Patterns of electoral governance in Africa's emerging democracies
This article describes and explains patterns of electoral governance in Africa's emerging democracies through a systematic examination of election management bodies (embs), the formal units principally responsible for the organization and conduct of elections. The effectiveness of embs as institutional linchpins of electoral governance depends largely, but not exclusively, on their autonomy from the government. The article measures the degree of autonomy of embs as an indicator of the varying patterns of electoral governance in Africa's emerging democracies and employs an ordered probit model to account for them. The model confirms the expected combined effects of the institutional legacies of colonial governance and postcolonial neopatrimonial regimes, ethnopolitical fragmentation and political negotiations over new democratic institutions on the relative autonomy of embs. Predicted probabilities calculated from the probit coefficients accurately predict the separate impact of each independent variable on the likelihood of African countries choosing non-autonomous, semi-autonomous or autonomous embs.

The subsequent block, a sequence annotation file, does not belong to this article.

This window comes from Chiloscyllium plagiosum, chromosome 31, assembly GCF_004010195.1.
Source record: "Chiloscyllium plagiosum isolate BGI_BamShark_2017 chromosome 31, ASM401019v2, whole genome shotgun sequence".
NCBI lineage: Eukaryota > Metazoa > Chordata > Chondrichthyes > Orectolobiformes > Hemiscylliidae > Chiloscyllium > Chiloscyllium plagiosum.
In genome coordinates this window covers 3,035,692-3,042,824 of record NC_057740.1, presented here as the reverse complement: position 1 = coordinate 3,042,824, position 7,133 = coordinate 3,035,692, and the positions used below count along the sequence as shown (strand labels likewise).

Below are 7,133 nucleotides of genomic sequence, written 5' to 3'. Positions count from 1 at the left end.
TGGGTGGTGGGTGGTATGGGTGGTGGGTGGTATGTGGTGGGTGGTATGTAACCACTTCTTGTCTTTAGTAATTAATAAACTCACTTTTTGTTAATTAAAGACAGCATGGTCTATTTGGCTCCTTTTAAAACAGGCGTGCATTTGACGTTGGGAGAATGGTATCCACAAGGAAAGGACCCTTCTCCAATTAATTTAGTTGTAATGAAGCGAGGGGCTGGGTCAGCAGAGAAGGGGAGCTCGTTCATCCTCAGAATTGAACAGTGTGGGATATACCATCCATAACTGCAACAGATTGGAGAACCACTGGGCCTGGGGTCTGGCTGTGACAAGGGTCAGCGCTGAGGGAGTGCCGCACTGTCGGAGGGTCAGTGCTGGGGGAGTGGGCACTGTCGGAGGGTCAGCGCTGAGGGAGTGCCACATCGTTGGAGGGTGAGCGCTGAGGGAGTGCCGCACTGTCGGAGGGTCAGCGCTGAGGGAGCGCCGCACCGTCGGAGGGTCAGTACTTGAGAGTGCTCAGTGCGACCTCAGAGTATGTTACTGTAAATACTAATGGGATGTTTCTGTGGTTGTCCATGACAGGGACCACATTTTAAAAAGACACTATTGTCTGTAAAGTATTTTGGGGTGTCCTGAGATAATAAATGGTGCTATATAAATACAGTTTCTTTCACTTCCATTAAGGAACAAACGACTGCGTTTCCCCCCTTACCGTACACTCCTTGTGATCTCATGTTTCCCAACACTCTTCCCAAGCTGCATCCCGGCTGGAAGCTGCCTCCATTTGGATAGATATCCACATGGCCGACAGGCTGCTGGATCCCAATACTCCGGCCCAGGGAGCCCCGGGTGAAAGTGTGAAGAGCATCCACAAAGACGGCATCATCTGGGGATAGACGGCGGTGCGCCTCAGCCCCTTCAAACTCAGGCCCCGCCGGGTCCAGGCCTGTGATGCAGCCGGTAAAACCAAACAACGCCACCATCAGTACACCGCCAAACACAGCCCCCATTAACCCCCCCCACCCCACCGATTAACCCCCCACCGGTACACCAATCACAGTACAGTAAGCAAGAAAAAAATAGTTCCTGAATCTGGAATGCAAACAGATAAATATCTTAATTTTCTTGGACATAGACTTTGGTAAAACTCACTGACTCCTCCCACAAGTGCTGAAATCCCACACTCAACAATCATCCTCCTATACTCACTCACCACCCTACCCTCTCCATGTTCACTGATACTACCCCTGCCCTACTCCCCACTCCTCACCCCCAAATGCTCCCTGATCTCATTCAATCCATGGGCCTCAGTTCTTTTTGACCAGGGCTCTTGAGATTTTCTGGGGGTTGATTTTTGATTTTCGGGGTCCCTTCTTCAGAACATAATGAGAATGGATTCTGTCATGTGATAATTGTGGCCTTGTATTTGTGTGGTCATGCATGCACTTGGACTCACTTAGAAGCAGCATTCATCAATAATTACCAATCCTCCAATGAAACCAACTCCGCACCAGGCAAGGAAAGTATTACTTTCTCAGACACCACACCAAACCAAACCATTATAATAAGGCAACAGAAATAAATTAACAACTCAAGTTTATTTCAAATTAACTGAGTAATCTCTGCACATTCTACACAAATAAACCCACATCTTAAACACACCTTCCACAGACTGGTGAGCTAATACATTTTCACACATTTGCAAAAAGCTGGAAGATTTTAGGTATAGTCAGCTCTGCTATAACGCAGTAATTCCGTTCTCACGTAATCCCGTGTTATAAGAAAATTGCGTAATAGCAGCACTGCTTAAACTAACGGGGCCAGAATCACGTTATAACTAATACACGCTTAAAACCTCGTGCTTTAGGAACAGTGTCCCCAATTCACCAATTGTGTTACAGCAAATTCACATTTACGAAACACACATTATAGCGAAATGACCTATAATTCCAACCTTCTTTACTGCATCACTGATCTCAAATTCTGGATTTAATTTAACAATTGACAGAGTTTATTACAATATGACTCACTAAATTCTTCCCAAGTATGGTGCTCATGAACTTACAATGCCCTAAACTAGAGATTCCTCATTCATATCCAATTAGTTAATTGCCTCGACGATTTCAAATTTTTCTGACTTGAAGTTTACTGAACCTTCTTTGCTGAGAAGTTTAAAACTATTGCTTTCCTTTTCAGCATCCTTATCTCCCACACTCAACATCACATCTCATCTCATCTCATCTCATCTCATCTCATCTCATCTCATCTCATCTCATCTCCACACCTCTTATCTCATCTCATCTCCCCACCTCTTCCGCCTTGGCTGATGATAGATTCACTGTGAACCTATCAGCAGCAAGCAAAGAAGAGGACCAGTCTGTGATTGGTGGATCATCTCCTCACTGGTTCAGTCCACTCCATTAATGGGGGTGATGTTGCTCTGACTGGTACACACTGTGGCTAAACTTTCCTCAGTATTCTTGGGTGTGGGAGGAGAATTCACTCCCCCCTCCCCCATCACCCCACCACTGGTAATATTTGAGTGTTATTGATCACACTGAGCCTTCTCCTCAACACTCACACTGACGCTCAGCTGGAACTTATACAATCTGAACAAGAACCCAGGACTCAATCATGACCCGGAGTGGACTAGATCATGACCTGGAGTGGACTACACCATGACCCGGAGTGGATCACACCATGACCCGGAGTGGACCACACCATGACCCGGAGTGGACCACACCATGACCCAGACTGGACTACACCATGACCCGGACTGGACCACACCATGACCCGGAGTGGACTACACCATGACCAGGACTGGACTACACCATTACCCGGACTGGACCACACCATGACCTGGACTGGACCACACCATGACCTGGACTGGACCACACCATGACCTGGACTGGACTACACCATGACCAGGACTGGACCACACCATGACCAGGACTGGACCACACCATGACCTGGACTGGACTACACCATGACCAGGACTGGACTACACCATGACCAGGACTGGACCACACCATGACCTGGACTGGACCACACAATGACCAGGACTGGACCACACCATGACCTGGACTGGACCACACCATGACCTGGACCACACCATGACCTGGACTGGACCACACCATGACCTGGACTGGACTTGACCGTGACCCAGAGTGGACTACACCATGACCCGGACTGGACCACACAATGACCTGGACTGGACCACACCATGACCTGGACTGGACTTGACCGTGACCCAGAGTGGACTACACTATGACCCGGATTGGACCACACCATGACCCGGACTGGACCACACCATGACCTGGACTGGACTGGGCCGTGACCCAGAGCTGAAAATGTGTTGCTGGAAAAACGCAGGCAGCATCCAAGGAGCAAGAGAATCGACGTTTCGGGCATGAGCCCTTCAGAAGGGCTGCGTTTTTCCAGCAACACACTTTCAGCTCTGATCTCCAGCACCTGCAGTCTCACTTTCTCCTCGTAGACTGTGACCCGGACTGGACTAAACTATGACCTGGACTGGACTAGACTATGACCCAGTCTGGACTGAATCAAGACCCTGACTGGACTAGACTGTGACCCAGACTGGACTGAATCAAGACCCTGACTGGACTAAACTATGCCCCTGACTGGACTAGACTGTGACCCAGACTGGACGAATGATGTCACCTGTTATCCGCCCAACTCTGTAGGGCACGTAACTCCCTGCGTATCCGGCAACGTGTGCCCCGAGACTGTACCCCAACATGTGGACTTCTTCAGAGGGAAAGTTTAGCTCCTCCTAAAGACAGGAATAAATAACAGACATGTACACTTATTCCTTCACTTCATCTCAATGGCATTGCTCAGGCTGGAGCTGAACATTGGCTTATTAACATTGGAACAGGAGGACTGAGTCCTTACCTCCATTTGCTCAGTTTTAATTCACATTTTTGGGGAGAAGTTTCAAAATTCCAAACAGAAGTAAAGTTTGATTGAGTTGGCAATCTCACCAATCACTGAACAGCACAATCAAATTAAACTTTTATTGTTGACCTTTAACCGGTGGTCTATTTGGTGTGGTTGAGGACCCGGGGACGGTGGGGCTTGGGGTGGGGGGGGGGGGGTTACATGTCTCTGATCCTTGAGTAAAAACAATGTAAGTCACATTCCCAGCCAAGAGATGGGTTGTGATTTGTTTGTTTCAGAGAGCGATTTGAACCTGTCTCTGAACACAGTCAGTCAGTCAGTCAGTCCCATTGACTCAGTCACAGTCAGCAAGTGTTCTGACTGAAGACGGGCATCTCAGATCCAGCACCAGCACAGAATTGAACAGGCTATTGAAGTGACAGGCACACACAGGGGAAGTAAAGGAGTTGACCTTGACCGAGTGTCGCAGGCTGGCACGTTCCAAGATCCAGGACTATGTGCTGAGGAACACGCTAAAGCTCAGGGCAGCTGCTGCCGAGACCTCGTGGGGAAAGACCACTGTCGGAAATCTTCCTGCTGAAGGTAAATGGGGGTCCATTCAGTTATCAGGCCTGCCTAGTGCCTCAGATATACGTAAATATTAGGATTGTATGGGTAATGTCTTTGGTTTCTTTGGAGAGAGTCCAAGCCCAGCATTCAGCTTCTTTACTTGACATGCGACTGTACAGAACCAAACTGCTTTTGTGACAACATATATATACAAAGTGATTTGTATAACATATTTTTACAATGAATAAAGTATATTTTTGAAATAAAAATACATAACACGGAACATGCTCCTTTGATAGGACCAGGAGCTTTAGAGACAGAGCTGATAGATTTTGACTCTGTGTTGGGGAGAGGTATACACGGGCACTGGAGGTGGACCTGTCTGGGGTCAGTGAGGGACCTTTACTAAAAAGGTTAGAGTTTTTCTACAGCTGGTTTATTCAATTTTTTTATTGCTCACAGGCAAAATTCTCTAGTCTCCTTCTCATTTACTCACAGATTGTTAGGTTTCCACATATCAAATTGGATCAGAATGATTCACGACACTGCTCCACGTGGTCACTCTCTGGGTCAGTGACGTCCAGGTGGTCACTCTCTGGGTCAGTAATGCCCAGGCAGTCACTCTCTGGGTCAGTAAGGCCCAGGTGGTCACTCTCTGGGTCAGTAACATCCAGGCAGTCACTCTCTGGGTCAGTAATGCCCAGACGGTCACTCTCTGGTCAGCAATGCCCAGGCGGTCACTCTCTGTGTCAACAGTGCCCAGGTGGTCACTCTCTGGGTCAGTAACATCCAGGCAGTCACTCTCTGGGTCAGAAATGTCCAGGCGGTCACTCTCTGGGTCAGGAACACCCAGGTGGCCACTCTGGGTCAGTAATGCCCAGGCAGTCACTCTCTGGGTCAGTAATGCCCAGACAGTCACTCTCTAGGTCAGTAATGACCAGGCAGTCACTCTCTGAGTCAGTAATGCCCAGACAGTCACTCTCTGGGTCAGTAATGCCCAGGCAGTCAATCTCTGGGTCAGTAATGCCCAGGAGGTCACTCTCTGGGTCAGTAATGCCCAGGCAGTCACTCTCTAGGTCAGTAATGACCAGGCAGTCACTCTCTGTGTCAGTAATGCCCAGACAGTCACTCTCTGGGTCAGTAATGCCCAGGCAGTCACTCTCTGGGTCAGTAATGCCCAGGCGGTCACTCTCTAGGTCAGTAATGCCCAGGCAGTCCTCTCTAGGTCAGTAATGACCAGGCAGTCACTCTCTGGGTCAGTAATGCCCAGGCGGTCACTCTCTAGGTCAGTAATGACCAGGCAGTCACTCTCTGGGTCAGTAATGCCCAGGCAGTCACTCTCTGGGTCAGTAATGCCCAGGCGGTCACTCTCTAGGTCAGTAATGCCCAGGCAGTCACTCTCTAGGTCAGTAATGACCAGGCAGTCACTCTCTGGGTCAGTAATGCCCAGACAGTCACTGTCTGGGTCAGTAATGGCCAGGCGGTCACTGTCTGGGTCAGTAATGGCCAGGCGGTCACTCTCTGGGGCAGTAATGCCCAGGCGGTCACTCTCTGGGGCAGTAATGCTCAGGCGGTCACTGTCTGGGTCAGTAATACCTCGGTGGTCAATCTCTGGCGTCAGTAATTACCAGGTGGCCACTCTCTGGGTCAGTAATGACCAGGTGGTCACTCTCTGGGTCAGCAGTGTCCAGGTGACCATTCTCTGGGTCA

Mozaffar S. (2002). Patterns of electoral governance in Africa's emerging democracies. International Political Science Review, 23(1). https://doi.org/10.1177/0192512102023001005
Virtual Commons Citation
Mozaffar, Shaheen (2002). Patterns of electoral governance in Africa's emerging democracies. In Political Science Faculty Publications. Paper 21.
Available at: https://vc.bridgew.edu/polisci_fac/21